Press ESC or click the X to close this window

Peter Pan (Susan Elkin reviews)

Peter Pan
By Stephen Duckham, based on the story by J.M. Barrie.
society/company: GDS Productions
performance date: 21 Feb 2020
venue: The Brook Chatham, Kent ME4 4SE

Every year I set off to the GDS annual panto in Chatham thinking: “Panto in February? No, I’m not in the mood.” Than I get there and realise it’s actually rather a good idea to provide a family show for half term and of course, panto doesn’t have to be seasonal.

It’s an unusual Peter Pan in other ways too. GDS has clearly got gender blind casting cracked (possibly partly because it has fewer male members than it would like but never mind). John and Michael are played by juvenile girls – Charlotte Galea and Xanthe Gwatkin – both of whom are delightful actors with lots of stage presence. Most of the lost boys are, in fact, girls with Rachael Heard doing lovely work as a feisty Tootles. The pirates have an suitably motley, ragged, piratical edge because they’re a diverse bunch in terms of age and size as well as gender with Emma Constantine strong as a cuddly, Cornish Smee getting close to Marianna Allen who, as Nanny Nora presents a sort-of Dame.

Stephen Duckham’s script/book, a version which was new to me, is well thought out too – a lot of quite close reference to the original JM Barrie with some rather ingengious liberties such as taking Nanny Nora to Neverland and developing her into the mother figure rather than Wendy. Personally I could have done without her alcoholism and mildly risqué lines but Allen does it well enough and the rest of the audience seemed to like it. Another departure from most other productions is a simple low-tech, but very effective, way of conveying the flying when you’re trying to keep the budget down and not set yourself up with a whole folder full of health and safety issues.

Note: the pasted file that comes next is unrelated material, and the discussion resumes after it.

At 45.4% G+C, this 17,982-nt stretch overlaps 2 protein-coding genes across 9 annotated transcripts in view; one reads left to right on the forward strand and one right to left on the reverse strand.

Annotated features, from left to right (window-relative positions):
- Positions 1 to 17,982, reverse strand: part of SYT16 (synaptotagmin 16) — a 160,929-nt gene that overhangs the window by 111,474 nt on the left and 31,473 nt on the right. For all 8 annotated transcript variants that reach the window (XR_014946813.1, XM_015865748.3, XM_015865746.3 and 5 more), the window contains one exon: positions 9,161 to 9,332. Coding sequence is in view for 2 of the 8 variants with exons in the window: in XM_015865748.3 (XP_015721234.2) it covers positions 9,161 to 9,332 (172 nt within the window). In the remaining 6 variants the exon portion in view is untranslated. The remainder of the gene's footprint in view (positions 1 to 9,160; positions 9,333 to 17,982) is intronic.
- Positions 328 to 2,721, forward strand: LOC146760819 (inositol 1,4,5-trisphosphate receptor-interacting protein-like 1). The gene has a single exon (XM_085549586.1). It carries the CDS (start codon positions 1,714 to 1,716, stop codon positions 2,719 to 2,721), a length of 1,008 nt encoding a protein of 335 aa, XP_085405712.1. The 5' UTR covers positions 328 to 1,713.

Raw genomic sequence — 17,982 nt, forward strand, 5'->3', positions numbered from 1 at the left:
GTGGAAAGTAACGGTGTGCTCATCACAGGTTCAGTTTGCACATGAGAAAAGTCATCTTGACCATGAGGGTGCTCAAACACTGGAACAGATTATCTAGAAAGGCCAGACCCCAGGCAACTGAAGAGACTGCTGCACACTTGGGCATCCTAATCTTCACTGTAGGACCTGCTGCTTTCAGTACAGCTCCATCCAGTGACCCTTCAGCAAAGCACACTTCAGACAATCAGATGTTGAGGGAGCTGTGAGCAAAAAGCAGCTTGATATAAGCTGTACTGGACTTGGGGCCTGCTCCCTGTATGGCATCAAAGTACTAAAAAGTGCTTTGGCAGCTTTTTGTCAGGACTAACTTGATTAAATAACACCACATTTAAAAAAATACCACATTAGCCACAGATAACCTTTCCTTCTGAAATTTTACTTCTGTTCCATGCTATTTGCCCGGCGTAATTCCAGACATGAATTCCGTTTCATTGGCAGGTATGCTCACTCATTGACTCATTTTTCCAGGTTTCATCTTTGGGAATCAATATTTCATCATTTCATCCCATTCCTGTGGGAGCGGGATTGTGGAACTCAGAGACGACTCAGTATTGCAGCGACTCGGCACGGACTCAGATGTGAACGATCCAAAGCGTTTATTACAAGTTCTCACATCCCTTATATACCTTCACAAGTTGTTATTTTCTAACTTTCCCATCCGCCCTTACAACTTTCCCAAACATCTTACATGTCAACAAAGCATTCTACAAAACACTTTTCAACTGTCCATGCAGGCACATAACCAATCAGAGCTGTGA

The real show stealer, though, is Emilio Nieta as Captain Hook. He is head and shoulders above everyone else in every sense. He follows the tradition of being costumed like Charles II and speaks the most gloriously dishy/sexy heightened RP with a resonant echo on it. When he sings – not perhaps his greatest strength – you can still feel the power of that voice. He uses every inch of his long body to express disdain, determination and malice except when he hears the crocodile and crumples, ludicrously, into a frightened six year old. He commands the stage whenever he’s on it and is one of the best Hooks I’ve ever seen – and there have been dozens over the years.

I also quite liked Joe Warrilow as a slightly older and less boyish Peter than some but he is pretty watchable especially when he’s mimicking Hook’s voice and laughing with the others. Rhea Baker delights as Wendy – lots of poise and a good singing voice – and Carly Harwood makes a good fist of Tiger Lily with angular dancing (choreography by Bethany Kimber) and attractive singing.

Meanwhile Peter Bailey’s five-piece band are supporting all this from their usual corner below stage right. There’s a lovely moment when Nieta is singing a silly song on stage and the band members all wave coloured panto wands in rhythm at the same time as playing.

It’s an enjoyable couple of hours of family theatre. Panto, like a dog, is not just for Christmas. QED.


First published by Sardines:

Author information
Susan Elkin Susan Elkin is an education journalist, author and former secondary teacher of English. She was Education and Training Editor at The Stage from 2005 - 2016
More posts by Susan Elkin